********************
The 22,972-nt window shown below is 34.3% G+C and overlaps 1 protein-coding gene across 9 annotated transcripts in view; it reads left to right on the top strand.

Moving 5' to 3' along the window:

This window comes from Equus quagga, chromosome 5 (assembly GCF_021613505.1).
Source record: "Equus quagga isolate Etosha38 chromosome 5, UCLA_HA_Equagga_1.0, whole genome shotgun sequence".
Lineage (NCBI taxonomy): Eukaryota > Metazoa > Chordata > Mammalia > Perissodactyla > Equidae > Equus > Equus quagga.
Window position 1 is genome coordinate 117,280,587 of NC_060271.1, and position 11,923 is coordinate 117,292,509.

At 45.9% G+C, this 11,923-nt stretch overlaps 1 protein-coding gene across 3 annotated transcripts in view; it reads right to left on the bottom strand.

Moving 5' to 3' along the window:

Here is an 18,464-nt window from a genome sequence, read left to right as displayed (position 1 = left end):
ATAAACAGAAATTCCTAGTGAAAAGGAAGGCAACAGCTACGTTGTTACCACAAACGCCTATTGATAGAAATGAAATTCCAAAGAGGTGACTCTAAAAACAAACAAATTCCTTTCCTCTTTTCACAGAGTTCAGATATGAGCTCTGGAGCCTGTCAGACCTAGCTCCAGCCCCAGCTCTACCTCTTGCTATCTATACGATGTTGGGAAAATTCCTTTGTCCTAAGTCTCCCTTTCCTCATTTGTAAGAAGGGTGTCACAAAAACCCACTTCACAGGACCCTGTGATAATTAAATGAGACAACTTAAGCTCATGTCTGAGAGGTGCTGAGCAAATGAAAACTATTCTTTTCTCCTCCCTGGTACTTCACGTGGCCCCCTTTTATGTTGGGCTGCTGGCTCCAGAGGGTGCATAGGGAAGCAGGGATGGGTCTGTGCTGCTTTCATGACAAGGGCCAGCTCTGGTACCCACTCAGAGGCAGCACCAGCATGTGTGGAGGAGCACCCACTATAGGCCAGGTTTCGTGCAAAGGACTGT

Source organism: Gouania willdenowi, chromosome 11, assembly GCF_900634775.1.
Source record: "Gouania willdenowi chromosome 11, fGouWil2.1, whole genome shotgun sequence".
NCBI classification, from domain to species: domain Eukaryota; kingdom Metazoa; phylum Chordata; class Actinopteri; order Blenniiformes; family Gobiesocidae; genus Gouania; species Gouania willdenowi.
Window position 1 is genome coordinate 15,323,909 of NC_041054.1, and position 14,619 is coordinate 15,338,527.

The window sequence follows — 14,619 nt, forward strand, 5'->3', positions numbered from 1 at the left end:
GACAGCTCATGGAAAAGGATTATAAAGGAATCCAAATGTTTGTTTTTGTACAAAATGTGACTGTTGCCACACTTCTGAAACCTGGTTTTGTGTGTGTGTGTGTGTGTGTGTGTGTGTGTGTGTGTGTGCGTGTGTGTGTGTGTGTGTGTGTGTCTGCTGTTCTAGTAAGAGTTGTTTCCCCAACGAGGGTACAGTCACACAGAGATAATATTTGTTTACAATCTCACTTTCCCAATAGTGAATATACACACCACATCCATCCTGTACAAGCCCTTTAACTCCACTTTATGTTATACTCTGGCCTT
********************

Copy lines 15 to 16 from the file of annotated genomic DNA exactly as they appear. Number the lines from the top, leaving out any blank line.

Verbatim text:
The window sequence follows — 14,619 nt, forward strand, 5'->3', positions numbered from 1 at the left end:
GACAGCTCATGGAAAAGGATTATAAAGGAATCCAAATGTTTGTTTTTGTACAAAATGTGACTGTTGCCACACTTCTGAAACCTGGTTTTGTGTGTGTGTGTGTGTGTGTGTGTGTGTGTGTGTGTGTGCGTGTGTGTGTGTGTGTGTGTGTGTCTGCTGTTCTAGTAAGAGTTGTTTCCCCAACGAGGGTACAGTCACACAGAGATAATATTTGTTTACAATCTCACTTTCCCAATAGTGAATATACACACCACATCCATCCTGTACAAGCCCTTTAACTCCACTTTATGTTATACTCTGGCCTT